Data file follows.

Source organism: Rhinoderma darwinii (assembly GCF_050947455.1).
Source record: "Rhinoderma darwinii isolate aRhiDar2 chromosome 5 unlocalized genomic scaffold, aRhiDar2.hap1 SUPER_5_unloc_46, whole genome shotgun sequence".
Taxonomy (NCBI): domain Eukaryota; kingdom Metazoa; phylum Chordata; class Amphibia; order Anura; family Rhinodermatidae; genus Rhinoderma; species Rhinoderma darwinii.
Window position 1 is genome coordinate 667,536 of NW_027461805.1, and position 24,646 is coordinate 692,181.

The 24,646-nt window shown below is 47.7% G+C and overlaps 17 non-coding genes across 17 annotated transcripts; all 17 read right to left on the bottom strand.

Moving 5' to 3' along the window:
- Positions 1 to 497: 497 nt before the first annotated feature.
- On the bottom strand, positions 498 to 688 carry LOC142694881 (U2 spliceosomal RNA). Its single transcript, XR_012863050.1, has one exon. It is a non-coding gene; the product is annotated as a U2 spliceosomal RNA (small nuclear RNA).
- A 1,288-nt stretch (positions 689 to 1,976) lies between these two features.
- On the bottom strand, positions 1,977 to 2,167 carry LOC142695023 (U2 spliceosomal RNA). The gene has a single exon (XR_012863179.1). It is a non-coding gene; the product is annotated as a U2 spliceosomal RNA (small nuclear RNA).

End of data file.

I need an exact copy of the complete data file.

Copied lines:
Source organism: Rhinoderma darwinii (assembly GCF_050947455.1).
Source record: "Rhinoderma darwinii isolate aRhiDar2 chromosome 5 unlocalized genomic scaffold, aRhiDar2.hap1 SUPER_5_unloc_46, whole genome shotgun sequence".
Taxonomy (NCBI): domain Eukaryota; kingdom Metazoa; phylum Chordata; class Amphibia; order Anura; family Rhinodermatidae; genus Rhinoderma; species Rhinoderma darwinii.
Window position 1 is genome coordinate 667,536 of NW_027461805.1, and position 24,646 is coordinate 692,181.

The 24,646-nt window shown below is 47.7% G+C and overlaps 17 non-coding genes across 17 annotated transcripts; all 17 read right to left on the bottom strand.

Moving 5' to 3' along the window:
- Positions 1 to 497: 497 nt before the first annotated feature.
- On the bottom strand, positions 498 to 688 carry LOC142694881 (U2 spliceosomal RNA). Its single transcript, XR_012863050.1, has one exon. It is a non-coding gene; the product is annotated as a U2 spliceosomal RNA (small nuclear RNA).
- A 1,288-nt stretch (positions 689 to 1,976) lies between these two features.
- On the bottom strand, positions 1,977 to 2,167 carry LOC142695023 (U2 spliceosomal RNA). The gene has a single exon (XR_012863179.1). It is a non-coding gene; the product is annotated as a U2 spliceosomal RNA (small nuclear RNA).